In an earlier post I argued that the person known then as “Zombie” is an excellent example of the self-fulfilling stereotype. Down on his luck, and wanting to say “fuck you” to the world, he tattooed his body and face to look like a rotting corpse. Unexpectedly, people began treating him with curiosity and admiration, instead of contempt. And, what do you know, his outlook began to improve. He reacted to people treating him positively… positively… and he became… positive.
In our original post, we discussed how Zombie, also known as Rick Genest, responded to being complimented on the street and invited to parties. It’s recently come to our attention, however, that Zombie is now rubbing elbows with the super-elite. Beth B. put us on notice that he’s now modeling for Mugler, I discovered that he’s also modelling for Vogue Hommes Japan, and and my students alerted me to the fact that he’s in Lady Gaga’s most recent music video. What an amazing illustration of how one’s appearance can make wild differences in one’s life.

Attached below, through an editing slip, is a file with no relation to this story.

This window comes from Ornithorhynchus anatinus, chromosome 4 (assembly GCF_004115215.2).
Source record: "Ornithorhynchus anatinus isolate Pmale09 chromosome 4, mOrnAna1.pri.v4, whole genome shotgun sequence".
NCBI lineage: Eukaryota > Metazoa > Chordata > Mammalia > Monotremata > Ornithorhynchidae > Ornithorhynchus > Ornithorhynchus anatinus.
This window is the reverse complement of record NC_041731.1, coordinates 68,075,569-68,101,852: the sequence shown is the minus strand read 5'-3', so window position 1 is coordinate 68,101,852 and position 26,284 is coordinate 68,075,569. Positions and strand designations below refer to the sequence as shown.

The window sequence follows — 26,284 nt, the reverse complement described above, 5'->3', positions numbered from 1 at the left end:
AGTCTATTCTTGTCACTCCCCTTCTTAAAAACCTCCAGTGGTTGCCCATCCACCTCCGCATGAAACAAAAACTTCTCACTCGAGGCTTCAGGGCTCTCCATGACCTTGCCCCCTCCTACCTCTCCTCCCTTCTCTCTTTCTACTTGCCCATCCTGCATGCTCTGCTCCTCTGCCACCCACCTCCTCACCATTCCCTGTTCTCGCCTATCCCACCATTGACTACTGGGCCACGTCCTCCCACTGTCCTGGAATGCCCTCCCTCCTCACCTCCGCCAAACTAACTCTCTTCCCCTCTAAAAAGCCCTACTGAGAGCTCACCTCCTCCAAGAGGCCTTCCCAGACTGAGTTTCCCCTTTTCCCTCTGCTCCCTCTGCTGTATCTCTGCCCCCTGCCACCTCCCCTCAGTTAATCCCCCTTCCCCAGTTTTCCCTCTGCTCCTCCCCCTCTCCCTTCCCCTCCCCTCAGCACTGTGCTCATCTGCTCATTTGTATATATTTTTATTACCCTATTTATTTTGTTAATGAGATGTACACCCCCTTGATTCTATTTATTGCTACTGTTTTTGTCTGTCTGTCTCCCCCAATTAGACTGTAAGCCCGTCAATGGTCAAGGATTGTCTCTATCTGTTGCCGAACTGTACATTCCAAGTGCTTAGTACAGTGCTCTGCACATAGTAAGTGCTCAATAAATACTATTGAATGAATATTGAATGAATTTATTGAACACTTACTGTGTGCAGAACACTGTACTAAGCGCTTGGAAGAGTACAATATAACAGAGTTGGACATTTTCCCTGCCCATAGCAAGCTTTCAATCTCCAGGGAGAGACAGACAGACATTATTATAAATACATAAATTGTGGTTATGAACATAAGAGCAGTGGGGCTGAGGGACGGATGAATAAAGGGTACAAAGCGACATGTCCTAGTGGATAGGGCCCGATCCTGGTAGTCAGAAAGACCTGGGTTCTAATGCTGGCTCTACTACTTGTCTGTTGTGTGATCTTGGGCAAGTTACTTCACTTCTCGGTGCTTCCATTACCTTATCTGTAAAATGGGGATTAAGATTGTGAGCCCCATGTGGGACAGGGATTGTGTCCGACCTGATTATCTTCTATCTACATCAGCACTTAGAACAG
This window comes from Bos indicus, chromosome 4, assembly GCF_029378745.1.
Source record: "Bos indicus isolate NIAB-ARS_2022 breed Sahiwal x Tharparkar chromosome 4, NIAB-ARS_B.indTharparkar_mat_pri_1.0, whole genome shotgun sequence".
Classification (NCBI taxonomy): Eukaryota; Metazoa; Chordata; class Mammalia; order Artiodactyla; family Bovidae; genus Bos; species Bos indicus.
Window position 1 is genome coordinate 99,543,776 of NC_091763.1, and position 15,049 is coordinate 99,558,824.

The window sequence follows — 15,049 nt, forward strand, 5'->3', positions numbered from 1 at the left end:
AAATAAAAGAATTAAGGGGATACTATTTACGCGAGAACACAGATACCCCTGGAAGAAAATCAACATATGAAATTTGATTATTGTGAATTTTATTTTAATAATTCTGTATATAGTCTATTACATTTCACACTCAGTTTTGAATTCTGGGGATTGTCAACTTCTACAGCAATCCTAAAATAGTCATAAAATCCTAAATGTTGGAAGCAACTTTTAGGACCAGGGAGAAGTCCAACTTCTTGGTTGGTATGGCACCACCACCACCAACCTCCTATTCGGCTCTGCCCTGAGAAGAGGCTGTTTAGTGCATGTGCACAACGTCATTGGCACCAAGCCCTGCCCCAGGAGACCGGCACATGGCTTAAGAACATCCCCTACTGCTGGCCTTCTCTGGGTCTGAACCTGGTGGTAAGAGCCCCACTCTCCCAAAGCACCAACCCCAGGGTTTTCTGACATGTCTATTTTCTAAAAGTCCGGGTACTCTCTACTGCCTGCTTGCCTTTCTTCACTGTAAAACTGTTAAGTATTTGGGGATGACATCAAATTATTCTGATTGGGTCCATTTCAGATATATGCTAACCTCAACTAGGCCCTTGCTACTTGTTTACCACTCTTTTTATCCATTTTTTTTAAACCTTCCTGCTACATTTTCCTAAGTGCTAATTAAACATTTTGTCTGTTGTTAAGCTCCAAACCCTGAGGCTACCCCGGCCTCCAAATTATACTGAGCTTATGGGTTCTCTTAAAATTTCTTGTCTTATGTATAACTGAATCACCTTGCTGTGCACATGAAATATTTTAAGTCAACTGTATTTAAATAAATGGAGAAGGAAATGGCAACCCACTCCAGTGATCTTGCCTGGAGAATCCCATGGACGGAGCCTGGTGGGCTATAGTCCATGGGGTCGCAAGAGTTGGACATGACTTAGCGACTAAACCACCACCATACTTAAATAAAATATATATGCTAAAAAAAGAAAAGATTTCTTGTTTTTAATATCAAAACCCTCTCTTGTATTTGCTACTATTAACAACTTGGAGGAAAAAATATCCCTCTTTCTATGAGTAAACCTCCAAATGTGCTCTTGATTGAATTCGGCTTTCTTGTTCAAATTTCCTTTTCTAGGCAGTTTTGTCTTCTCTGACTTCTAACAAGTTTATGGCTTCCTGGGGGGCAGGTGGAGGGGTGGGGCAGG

Lady Gaga (forward to 4:10 for Genest’s appearance):
NOTE: The original post was fleshed out for a two-page essay for Contexts magazine.Lisa Wade is a professor of sociology at Occidental College and the author of Gender: Ideas, Interactions, Institutions, with Myra Marx Ferree. You can follow her on Twitter and Facebook.